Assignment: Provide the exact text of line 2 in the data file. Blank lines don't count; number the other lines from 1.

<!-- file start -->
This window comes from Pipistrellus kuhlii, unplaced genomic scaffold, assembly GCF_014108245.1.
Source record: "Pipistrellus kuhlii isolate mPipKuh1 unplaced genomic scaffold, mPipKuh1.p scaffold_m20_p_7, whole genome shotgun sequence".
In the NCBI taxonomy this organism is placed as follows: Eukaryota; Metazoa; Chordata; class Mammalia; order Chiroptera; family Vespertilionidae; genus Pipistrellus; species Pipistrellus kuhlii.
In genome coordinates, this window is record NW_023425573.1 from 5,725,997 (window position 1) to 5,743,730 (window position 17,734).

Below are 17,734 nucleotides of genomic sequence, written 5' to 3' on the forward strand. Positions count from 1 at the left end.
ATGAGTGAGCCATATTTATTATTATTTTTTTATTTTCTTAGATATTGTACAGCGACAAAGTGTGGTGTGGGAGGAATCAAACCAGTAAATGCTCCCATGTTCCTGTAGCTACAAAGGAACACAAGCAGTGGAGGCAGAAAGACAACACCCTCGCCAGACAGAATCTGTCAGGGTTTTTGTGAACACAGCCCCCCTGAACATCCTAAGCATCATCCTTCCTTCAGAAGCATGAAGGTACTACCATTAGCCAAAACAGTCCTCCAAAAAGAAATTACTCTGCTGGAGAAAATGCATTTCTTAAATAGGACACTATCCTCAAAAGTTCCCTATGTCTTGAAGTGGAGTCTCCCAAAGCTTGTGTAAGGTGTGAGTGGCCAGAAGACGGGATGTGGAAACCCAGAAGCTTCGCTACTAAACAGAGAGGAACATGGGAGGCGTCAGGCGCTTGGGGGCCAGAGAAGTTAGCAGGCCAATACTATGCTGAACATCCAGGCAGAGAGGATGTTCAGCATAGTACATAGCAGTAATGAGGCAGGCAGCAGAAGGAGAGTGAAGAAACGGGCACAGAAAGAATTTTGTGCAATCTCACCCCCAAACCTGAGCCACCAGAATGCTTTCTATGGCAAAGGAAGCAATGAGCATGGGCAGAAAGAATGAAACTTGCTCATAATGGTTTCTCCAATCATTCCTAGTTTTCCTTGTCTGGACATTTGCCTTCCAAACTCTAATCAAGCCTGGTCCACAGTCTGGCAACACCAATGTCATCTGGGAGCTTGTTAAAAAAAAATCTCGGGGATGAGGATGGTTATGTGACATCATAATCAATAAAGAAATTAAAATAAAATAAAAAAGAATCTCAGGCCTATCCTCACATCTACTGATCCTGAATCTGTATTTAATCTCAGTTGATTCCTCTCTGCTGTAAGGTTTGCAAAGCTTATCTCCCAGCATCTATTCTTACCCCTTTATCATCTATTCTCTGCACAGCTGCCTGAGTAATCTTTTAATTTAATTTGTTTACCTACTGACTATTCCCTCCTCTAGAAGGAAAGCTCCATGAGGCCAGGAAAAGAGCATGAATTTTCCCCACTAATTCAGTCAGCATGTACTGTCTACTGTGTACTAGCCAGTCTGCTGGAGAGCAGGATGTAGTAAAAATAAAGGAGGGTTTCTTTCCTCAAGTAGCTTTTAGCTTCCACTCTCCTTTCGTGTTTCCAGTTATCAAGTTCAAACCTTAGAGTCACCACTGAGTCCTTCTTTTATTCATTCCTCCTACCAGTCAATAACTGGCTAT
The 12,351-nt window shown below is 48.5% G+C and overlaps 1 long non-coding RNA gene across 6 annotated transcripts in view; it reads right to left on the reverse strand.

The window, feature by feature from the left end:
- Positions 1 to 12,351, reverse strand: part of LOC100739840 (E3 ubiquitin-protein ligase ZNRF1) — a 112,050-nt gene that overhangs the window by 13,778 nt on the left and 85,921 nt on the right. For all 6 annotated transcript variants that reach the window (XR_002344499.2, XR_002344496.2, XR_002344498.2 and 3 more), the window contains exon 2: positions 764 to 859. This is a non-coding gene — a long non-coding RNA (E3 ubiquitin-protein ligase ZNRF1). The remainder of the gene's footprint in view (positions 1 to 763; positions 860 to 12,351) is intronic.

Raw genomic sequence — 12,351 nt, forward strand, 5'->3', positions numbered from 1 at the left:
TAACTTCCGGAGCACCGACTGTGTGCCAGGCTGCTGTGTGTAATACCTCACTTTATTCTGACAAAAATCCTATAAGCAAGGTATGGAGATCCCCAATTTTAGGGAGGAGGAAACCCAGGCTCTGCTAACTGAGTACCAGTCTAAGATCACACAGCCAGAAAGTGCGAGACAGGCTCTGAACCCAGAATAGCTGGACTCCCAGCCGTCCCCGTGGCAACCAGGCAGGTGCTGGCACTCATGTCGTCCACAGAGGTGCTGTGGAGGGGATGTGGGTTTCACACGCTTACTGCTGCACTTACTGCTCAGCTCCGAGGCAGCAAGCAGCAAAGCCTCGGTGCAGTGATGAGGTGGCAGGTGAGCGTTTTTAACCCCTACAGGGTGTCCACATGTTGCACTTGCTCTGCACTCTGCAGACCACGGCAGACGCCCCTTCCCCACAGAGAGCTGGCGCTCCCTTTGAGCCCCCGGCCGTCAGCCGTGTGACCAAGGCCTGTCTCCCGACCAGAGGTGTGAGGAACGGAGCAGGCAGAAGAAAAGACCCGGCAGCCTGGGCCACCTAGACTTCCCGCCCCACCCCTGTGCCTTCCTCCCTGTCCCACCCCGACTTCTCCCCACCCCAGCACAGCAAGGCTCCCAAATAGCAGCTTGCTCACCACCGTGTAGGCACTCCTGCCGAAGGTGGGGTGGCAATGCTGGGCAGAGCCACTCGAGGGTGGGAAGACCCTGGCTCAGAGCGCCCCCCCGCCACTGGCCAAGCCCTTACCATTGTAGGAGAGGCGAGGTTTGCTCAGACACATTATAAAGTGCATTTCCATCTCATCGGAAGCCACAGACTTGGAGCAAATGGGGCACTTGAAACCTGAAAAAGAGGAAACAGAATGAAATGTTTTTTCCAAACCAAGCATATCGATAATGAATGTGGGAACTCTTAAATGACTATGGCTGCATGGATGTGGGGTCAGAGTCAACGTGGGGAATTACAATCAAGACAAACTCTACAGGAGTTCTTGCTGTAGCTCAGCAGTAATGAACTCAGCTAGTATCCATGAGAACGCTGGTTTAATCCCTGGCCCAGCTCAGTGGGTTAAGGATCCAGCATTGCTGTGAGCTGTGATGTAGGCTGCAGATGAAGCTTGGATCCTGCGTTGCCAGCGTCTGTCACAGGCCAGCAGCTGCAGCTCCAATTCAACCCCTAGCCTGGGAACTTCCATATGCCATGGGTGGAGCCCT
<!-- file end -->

Source record: "Pipistrellus kuhlii isolate mPipKuh1 unplaced genomic scaffold, mPipKuh1.p scaffold_m20_p_7, whole genome shotgun sequence".